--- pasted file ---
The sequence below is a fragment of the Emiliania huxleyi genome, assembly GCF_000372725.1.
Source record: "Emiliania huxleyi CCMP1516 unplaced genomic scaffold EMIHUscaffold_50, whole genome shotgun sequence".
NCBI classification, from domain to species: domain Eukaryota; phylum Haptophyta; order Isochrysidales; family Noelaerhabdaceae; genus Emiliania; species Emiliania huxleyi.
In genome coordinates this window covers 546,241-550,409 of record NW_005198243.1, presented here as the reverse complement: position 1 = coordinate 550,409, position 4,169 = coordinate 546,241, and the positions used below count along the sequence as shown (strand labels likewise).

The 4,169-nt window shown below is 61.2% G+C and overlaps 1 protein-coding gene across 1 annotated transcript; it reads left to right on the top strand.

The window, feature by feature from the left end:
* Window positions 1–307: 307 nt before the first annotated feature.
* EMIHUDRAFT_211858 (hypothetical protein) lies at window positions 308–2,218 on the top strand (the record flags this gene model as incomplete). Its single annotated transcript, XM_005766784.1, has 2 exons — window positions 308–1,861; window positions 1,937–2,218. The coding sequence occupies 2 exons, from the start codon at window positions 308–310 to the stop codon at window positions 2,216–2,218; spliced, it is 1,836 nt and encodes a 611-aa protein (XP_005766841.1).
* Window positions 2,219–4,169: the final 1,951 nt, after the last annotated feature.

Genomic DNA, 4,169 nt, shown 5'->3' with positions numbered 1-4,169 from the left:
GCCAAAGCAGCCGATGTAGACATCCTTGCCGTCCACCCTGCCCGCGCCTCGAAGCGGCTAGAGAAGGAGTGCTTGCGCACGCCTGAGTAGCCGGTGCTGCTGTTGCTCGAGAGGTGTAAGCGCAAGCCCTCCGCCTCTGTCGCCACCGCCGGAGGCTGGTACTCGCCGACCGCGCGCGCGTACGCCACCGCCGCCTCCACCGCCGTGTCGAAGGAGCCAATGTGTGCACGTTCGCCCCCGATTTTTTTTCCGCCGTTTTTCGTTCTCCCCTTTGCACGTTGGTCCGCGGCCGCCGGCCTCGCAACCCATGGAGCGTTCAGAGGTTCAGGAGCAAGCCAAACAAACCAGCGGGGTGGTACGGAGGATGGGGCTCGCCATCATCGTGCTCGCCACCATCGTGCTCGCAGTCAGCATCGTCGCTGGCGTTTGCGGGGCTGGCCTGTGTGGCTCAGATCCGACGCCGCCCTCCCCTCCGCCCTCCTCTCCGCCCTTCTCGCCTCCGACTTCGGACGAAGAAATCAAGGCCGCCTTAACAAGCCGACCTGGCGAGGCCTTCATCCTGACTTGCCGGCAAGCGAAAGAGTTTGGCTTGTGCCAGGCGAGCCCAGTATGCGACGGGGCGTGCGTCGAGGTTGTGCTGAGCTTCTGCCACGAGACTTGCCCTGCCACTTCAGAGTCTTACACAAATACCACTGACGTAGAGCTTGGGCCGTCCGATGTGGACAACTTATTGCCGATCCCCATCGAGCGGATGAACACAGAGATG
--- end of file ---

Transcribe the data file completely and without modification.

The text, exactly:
The sequence below is a fragment of the Emiliania huxleyi genome, assembly GCF_000372725.1.
Source record: "Emiliania huxleyi CCMP1516 unplaced genomic scaffold EMIHUscaffold_50, whole genome shotgun sequence".
NCBI classification, from domain to species: domain Eukaryota; phylum Haptophyta; order Isochrysidales; family Noelaerhabdaceae; genus Emiliania; species Emiliania huxleyi.
In genome coordinates this window covers 546,241-550,409 of record NW_005198243.1, presented here as the reverse complement: position 1 = coordinate 550,409, position 4,169 = coordinate 546,241, and the positions used below count along the sequence as shown (strand labels likewise).

The 4,169-nt window shown below is 61.2% G+C and overlaps 1 protein-coding gene across 1 annotated transcript; it reads left to right on the top strand.

The window, feature by feature from the left end:
* Window positions 1–307: 307 nt before the first annotated feature.
* EMIHUDRAFT_211858 (hypothetical protein) lies at window positions 308–2,218 on the top strand (the record flags this gene model as incomplete). Its single annotated transcript, XM_005766784.1, has 2 exons — window positions 308–1,861; window positions 1,937–2,218. The coding sequence occupies 2 exons, from the start codon at window positions 308–310 to the stop codon at window positions 2,216–2,218; spliced, it is 1,836 nt and encodes a 611-aa protein (XP_005766841.1).
* Window positions 2,219–4,169: the final 1,951 nt, after the last annotated feature.

Genomic DNA, 4,169 nt, shown 5'->3' with positions numbered 1-4,169 from the left:
GCCAAAGCAGCCGATGTAGACATCCTTGCCGTCCACCCTGCCCGCGCCTCGAAGCGGCTAGAGAAGGAGTGCTTGCGCACGCCTGAGTAGCCGGTGCTGCTGTTGCTCGAGAGGTGTAAGCGCAAGCCCTCCGCCTCTGTCGCCACCGCCGGAGGCTGGTACTCGCCGACCGCGCGCGCGTACGCCACCGCCGCCTCCACCGCCGTGTCGAAGGAGCCAATGTGTGCACGTTCGCCCCCGATTTTTTTTCCGCCGTTTTTCGTTCTCCCCTTTGCACGTTGGTCCGCGGCCGCCGGCCTCGCAACCCATGGAGCGTTCAGAGGTTCAGGAGCAAGCCAAACAAACCAGCGGGGTGGTACGGAGGATGGGGCTCGCCATCATCGTGCTCGCCACCATCGTGCTCGCAGTCAGCATCGTCGCTGGCGTTTGCGGGGCTGGCCTGTGTGGCTCAGATCCGACGCCGCCCTCCCCTCCGCCCTCCTCTCCGCCCTTCTCGCCTCCGACTTCGGACGAAGAAATCAAGGCCGCCTTAACAAGCCGACCTGGCGAGGCCTTCATCCTGACTTGCCGGCAAGCGAAAGAGTTTGGCTTGTGCCAGGCGAGCCCAGTATGCGACGGGGCGTGCGTCGAGGTTGTGCTGAGCTTCTGCCACGAGACTTGCCCTGCCACTTCAGAGTCTTACACAAATACCACTGACGTAGAGCTTGGGCCGTCCGATGTGGACAACTTATTGCCGATCCCCATCGAGCGGATGAACACAGAGATG